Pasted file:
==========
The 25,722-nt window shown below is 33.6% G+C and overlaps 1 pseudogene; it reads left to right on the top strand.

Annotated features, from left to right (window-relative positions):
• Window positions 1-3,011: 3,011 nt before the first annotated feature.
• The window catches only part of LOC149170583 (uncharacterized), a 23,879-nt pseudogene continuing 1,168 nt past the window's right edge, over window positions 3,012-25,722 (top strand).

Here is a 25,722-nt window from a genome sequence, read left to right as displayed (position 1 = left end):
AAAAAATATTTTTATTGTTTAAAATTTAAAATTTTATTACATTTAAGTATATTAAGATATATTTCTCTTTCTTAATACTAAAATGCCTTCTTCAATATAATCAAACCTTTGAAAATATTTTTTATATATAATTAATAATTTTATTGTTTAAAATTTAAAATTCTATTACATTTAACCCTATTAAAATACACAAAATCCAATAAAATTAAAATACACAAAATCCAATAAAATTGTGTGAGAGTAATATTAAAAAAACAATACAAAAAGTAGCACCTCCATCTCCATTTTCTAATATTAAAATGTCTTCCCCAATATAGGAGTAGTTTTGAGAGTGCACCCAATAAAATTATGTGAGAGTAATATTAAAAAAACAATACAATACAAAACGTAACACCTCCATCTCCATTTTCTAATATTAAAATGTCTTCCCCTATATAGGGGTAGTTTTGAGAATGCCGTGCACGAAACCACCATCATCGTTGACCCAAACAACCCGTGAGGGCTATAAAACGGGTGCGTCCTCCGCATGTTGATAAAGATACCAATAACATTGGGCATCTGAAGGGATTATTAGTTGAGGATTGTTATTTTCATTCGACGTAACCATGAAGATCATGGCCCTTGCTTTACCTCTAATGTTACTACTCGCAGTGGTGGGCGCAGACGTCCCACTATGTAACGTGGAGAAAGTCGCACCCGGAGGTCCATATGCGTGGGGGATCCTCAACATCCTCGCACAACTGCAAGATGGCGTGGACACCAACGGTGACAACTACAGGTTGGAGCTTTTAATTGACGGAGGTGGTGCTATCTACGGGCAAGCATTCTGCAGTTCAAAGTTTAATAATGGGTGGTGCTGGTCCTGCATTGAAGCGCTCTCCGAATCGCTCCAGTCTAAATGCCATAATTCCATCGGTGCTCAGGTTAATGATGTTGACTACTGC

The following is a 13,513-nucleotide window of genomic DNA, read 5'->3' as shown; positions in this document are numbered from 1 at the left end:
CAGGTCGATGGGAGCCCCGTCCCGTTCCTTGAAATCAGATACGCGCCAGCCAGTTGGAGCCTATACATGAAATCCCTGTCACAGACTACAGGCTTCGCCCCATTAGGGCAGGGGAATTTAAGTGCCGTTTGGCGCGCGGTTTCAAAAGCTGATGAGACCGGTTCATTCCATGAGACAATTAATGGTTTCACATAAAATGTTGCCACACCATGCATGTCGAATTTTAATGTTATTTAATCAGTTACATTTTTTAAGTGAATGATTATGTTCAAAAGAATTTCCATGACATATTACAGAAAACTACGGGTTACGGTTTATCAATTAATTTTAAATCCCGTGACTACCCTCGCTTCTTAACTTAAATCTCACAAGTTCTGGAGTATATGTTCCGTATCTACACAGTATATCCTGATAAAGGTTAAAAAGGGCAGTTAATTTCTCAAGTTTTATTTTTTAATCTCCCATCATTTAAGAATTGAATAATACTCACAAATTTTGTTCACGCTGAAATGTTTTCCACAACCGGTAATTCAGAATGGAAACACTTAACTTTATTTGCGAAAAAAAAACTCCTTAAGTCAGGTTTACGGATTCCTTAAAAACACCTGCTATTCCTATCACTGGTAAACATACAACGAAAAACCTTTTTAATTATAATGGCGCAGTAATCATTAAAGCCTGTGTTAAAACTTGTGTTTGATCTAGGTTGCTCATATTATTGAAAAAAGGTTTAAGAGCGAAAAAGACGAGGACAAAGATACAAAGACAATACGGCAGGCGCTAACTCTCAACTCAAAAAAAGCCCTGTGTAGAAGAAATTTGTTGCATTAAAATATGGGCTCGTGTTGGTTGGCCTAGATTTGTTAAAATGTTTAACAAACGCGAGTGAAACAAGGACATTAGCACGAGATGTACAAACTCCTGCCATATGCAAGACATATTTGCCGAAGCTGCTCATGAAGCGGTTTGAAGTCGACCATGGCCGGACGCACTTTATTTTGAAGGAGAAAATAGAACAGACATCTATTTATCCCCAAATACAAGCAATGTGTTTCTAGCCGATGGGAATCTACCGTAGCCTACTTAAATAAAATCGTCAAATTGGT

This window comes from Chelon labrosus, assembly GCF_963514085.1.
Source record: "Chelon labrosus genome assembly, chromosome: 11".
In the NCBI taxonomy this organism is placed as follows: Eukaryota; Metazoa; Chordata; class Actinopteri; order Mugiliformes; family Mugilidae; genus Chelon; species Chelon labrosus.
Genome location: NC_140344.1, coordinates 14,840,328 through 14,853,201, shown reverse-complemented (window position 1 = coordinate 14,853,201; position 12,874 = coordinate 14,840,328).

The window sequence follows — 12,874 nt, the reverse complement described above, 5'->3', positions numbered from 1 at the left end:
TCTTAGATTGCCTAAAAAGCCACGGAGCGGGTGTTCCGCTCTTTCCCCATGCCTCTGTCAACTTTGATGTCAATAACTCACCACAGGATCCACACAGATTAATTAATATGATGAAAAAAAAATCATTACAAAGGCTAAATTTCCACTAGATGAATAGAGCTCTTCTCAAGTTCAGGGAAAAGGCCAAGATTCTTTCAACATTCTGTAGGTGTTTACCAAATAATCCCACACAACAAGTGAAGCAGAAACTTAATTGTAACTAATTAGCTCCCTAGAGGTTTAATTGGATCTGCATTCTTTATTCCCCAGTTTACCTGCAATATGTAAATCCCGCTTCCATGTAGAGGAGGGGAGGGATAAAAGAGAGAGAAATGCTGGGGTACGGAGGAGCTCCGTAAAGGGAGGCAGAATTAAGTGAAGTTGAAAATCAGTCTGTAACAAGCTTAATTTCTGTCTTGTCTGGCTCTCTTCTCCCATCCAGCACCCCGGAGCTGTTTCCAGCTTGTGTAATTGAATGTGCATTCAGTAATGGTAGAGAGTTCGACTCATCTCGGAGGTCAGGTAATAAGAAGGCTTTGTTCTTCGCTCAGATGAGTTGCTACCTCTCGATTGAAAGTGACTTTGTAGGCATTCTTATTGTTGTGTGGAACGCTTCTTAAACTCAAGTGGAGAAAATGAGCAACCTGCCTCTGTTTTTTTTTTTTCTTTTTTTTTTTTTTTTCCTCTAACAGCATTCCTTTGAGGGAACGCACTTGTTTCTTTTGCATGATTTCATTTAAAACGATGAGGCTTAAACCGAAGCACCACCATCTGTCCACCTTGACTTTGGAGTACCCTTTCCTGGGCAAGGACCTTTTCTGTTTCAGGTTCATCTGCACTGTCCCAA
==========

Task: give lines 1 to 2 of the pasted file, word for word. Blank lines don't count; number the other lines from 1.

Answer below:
The 25,722-nt window shown below is 33.6% G+C and overlaps 1 pseudogene; it reads left to right on the top strand.

Annotated features, from left to right (window-relative positions):